Memorandum submitted by UK Steel Association
"If it's not made of steel, its made using
Everything we use in everyday life is either made
from steel or using steel. Whether it is bolts or buildings, clothes
or chemicals, food or fast cars, lamps or lemonade, all depend
on steel at some point. Even industries producing other materials
like glass, aluminium and plastics, all need steel. We depend
on steel for housing and health. Without it there would be no
offices or retail parks. It is at the root of the quality of life
that each of use enjoys today, helping to shelter us, to feed
us and to facilitate both our working and our leisure day.
The steel industry's customers are the companies
and industries that produce these goods or make these buildings
Trends that affect those customers place extra
demands on steel companies as suppliers, further adding to the
dynamics of change within the industry. (The UK steel industry's
main customers are a typical example of main steel-using industries).
Construction demand for steel, the industry's
biggest "customer", is strongly influenced by national
governments' plans and the status of the economy (eg developing
countries will tend to use less steel than newly industrialising
However, the biggest phenomenon influencing
the steel industry and its plans for the future is globalisation.
How is it going to develop over the next five to 10 years, let
alone the next 30, which is more in line with a steel investment
cycle? What should the steel industry's response to this be?
The automotive sector is the best known example
of globalisation, with the six largest groups now accounting for
70 per cent of world car production. In aerospace two companies,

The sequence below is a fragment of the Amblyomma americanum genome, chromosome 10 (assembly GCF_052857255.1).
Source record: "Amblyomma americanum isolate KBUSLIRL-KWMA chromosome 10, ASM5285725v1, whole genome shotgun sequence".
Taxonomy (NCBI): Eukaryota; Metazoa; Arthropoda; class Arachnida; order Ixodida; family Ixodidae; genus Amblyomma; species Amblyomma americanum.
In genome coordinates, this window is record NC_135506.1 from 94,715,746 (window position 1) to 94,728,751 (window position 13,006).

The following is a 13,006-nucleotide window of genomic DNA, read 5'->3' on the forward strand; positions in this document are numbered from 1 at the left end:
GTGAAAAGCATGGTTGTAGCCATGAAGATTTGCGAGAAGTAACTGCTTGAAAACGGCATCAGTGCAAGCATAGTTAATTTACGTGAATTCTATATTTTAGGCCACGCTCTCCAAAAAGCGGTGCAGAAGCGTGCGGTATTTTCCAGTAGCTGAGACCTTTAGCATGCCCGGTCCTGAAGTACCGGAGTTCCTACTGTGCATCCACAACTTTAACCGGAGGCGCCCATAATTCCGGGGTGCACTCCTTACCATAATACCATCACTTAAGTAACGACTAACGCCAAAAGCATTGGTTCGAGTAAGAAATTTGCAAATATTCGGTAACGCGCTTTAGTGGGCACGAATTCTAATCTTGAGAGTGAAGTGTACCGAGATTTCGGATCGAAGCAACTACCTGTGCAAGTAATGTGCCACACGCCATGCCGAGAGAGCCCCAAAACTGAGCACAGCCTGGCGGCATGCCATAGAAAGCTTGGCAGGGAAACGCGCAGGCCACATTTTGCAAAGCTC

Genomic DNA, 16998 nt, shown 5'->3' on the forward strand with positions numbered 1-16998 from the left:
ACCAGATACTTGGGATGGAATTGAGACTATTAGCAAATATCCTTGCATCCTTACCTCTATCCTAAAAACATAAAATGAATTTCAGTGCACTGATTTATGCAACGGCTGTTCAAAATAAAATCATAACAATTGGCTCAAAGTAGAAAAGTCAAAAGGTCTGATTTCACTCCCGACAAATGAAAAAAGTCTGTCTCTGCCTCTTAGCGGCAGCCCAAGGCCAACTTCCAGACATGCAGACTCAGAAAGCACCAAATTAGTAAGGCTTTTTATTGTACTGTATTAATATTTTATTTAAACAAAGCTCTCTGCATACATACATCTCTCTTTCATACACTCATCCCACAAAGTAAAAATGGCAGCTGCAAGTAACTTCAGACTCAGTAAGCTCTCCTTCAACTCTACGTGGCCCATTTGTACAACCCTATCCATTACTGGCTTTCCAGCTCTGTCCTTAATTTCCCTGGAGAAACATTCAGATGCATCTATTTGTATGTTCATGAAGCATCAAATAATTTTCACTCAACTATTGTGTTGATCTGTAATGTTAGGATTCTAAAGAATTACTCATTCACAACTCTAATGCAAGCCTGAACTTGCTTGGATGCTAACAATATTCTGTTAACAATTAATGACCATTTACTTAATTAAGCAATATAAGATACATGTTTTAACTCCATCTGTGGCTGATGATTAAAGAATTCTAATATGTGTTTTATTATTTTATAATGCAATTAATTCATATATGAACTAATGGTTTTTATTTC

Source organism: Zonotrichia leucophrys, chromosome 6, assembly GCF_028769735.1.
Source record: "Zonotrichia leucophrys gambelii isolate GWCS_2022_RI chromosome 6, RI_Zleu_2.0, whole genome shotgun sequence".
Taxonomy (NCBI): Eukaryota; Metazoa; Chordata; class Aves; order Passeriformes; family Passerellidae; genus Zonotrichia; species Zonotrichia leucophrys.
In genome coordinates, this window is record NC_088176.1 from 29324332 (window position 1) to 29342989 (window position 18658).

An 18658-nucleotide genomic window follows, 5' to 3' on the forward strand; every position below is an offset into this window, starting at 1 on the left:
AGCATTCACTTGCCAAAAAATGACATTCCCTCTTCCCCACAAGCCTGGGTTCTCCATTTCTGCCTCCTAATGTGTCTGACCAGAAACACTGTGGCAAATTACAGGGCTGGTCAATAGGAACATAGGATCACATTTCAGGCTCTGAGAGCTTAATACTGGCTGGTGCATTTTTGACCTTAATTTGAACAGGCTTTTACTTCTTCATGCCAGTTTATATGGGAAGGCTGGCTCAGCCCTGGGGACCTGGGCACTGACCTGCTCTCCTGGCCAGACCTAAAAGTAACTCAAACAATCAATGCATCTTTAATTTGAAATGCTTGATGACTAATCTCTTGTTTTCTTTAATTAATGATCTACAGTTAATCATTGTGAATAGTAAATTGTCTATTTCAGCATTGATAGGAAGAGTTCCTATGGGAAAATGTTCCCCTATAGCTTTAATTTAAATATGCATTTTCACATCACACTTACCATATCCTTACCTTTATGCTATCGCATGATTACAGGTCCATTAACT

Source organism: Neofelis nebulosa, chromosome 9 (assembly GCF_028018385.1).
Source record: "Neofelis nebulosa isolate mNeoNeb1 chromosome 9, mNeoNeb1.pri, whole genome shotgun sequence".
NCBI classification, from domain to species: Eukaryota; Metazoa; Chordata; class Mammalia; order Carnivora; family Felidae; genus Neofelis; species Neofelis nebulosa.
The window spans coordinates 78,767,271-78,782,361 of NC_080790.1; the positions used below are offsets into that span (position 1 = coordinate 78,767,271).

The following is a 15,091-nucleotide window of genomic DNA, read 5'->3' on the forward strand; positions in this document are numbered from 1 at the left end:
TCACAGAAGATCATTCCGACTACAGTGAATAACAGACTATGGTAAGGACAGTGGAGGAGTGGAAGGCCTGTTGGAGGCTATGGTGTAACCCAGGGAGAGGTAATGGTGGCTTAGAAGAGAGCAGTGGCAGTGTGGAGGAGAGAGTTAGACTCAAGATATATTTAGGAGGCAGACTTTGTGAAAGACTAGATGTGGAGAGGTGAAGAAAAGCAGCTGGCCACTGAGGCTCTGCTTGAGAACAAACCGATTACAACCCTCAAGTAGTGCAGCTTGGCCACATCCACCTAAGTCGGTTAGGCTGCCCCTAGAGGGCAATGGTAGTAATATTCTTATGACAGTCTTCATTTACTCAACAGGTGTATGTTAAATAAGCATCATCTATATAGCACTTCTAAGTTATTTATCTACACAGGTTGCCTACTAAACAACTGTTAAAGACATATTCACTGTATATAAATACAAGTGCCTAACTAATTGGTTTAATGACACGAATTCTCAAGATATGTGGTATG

Boeing and European Airbus Industries account for the majority
of civil airliner production.
By contrast, steel is still a relatively fragmented
industry, with the top 20 companies only accounting for 37 per
cent of world-wide steel production. So far, the best known example
of a steel company with a global "presence" is London-based
General world outlook to 2005
The International Iron and Steel Institute forecasts
continued consumption growth of 0.5 per cent per annum over the
next five years. Highest increases over the period are expected
in South America (5 per cent per annum) and China (3.8 per cent
per annum). European and North American levels are forecast to
grow modestly by less than 1 per cent per annum.
Further industry consolidation is to be expected
as steel responds to the requirements of its globalising customers.
Steel company shares across the world have all taken serious knocks
in the last 12 months. While this makes steel companies vulnerable
to take-over, it also encourages complete or partial mergers (viz
Posco and Nippon Steel) to protect the value of the physical asset
base, as competing companies continue to develop their strategies
for more efficient production and supply.
As economies develop they increase their requirements
Steel consumption per capita is indicative of
a country's manufacturing strength. In general terms, the higher
the steel intensity, the greater that economy's capacity to produce
and export manufactured goods.
Comparison of different countries' steel consumption
per capita US$ GDP indicates broadly the economy's reliance on
manufacturing and construction for wealth creation.